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The Puzzle of Plastid Evolution
October 20, 2012 4:13 AM   Subscribe

The Puzzle of Plastid Evolution: A comprehensive understanding of the origin and spread of plastids remains an important yet elusive goal in the field of eukaryotic evolution. Combined with the discovery of new photosynthetic and non-photosynthetic protist lineages, the results of recent taxonomically broad phylogenomic studies suggest that a re-shuffling of higher-level eukaryote systematics is in order. Consequently, new models of plastid evolution involving ancient secondary and tertiary endosymbioses are needed to explain the full spectrum of photosynthetic eukaryotes. [Full Text HTML] [Full Text PDF]

Our planet is teeming with photosynthetic life. The textbook version of how this came to be is relatively straightforward: oxygenic photosynthesis first evolved in the ancestors of modern cyanobacteria more than two billion years ago [1] and their light-harvesting capabilities were subsequently exploited by eukaryotic (nucleus-containing) cells through the process of endosymbiosis [2 PDF] and [3 PDF]. Co-evolving with their opportunistic hosts, these intracellular cyanobacteria were eventually transformed into bona fide organelles — plastids — ultimately giving rise to the plants and algae that surround us today. Easy, right?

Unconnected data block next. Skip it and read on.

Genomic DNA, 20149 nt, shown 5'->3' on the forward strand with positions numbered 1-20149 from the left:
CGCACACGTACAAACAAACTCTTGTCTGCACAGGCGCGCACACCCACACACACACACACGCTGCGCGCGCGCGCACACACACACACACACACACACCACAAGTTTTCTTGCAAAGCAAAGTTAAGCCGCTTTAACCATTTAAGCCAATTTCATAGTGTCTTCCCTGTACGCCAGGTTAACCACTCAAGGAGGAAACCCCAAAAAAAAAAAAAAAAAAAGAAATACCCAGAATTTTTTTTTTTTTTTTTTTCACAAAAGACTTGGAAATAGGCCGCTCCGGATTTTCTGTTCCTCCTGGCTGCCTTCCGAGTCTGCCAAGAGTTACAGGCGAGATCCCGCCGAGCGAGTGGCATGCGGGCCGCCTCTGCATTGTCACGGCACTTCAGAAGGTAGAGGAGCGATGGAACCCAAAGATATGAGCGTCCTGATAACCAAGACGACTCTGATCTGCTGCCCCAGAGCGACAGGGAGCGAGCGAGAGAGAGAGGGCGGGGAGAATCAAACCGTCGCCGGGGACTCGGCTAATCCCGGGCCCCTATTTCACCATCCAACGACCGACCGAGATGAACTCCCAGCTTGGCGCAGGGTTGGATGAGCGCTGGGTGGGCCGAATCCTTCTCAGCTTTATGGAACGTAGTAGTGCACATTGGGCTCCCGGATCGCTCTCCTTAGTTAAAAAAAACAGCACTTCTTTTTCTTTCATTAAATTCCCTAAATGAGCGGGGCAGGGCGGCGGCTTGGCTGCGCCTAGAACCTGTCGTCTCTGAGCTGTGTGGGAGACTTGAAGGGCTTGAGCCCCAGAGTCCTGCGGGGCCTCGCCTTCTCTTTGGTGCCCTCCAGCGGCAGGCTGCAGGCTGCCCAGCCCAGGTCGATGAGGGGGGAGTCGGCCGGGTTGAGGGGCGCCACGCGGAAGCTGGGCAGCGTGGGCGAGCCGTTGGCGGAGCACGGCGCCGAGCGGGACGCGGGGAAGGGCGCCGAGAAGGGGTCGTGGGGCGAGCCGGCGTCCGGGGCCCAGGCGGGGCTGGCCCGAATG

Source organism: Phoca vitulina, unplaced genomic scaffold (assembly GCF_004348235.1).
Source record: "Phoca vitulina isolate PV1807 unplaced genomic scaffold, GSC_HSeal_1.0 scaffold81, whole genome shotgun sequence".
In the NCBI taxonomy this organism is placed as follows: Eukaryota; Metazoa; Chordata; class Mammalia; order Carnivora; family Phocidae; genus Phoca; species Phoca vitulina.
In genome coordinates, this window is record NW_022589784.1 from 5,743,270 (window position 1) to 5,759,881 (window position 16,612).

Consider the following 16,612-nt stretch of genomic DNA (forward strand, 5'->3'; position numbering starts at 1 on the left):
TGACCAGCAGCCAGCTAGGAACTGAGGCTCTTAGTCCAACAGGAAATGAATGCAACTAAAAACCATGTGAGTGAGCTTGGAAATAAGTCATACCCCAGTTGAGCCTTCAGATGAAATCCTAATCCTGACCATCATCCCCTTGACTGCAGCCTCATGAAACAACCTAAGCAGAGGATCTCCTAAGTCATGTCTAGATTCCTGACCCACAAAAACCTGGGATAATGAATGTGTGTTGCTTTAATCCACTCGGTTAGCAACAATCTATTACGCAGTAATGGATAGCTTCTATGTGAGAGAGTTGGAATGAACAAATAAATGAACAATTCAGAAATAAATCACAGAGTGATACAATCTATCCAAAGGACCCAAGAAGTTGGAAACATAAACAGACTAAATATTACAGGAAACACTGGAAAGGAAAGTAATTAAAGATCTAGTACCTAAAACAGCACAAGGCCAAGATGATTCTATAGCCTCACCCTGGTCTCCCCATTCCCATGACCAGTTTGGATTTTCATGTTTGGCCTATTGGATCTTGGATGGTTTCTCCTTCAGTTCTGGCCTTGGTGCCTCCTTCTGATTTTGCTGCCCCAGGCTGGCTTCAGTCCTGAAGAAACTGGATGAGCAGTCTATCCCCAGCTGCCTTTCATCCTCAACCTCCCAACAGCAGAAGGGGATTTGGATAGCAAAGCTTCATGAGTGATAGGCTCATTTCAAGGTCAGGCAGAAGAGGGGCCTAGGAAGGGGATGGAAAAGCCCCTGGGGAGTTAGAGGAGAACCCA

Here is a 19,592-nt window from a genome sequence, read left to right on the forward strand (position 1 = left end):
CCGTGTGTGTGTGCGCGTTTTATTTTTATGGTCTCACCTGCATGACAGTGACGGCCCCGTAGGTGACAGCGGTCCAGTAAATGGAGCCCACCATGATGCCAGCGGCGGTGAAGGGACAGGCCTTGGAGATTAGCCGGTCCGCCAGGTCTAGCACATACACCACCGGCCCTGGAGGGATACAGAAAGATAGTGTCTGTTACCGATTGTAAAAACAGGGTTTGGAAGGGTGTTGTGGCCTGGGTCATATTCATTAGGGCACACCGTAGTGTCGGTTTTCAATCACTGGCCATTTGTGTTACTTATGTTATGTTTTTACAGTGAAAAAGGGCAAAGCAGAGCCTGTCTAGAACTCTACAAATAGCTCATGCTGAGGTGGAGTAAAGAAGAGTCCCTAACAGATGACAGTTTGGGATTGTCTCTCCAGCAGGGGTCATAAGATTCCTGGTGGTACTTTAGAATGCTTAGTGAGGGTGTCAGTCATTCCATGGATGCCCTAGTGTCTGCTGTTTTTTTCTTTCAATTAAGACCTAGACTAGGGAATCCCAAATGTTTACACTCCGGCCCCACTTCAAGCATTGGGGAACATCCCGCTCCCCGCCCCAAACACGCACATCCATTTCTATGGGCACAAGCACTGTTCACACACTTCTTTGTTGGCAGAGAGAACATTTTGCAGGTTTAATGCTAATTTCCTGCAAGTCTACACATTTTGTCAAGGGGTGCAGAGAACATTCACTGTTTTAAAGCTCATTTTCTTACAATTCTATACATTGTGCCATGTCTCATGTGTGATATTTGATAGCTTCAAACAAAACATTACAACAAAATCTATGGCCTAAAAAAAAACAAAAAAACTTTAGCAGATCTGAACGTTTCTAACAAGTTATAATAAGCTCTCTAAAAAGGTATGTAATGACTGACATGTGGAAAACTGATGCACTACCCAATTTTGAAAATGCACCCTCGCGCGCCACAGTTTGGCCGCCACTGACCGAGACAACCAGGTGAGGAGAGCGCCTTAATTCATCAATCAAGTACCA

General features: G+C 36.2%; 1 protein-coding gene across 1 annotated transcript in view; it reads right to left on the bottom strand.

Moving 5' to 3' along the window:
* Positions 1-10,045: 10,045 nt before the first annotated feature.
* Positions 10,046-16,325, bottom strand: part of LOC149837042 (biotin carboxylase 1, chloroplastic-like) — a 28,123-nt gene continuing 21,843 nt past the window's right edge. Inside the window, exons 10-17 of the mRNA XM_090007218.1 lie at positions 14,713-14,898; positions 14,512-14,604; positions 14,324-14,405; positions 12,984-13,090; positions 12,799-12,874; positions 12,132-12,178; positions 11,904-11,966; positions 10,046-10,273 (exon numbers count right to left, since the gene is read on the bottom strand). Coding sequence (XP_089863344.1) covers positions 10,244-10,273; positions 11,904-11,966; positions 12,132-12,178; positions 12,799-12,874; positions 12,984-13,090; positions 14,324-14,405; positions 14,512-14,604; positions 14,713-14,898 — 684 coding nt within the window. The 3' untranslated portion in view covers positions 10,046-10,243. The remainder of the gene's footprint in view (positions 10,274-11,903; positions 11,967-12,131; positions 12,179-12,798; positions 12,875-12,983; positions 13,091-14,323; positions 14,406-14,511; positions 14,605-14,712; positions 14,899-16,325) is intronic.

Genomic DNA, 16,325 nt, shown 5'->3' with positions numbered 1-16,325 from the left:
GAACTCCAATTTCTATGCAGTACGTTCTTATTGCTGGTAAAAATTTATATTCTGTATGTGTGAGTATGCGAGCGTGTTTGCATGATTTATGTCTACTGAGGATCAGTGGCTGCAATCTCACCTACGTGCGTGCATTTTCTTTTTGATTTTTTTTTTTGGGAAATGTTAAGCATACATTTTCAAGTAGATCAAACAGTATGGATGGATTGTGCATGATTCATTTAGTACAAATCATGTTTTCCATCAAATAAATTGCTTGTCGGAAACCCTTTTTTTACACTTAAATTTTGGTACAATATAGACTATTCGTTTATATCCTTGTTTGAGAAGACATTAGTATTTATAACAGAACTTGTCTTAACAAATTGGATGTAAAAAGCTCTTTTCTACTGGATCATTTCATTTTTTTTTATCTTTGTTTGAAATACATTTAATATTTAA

The basic outline of this evolutionary scenario is correct, but the reality is much, much more complicated. Photosynthetic eukaryotes are astonishingly diverse in form and function, a fact that complicates efforts to discern their evolutionary history. Eukaryotic phototrophs can be macroscopic (e.g., land plants, seaweed) or microscopic (e.g., the unicellular green alga Chlamydomonas), sessile or motile (or both), and given a bit of sunlight, they thrive in virtually any habitat imaginable, terrestrial and aquatic, from the equator to the poles. This vast diversity actually makes sense when one considers that the term ‘algae’ can be applied to organisms that are not specifically related to one another. In addition to simple vertical inheritance, plastids have on multiple occasions spread laterally between distantly related groups of eukaryotes. Having evolved ∼one billion years in the past [4], today's plastids weave a tangled web across a very large fraction of the eukaryotic tree. Consequently, large sections of the puzzle of plastid evolution remain unassembled.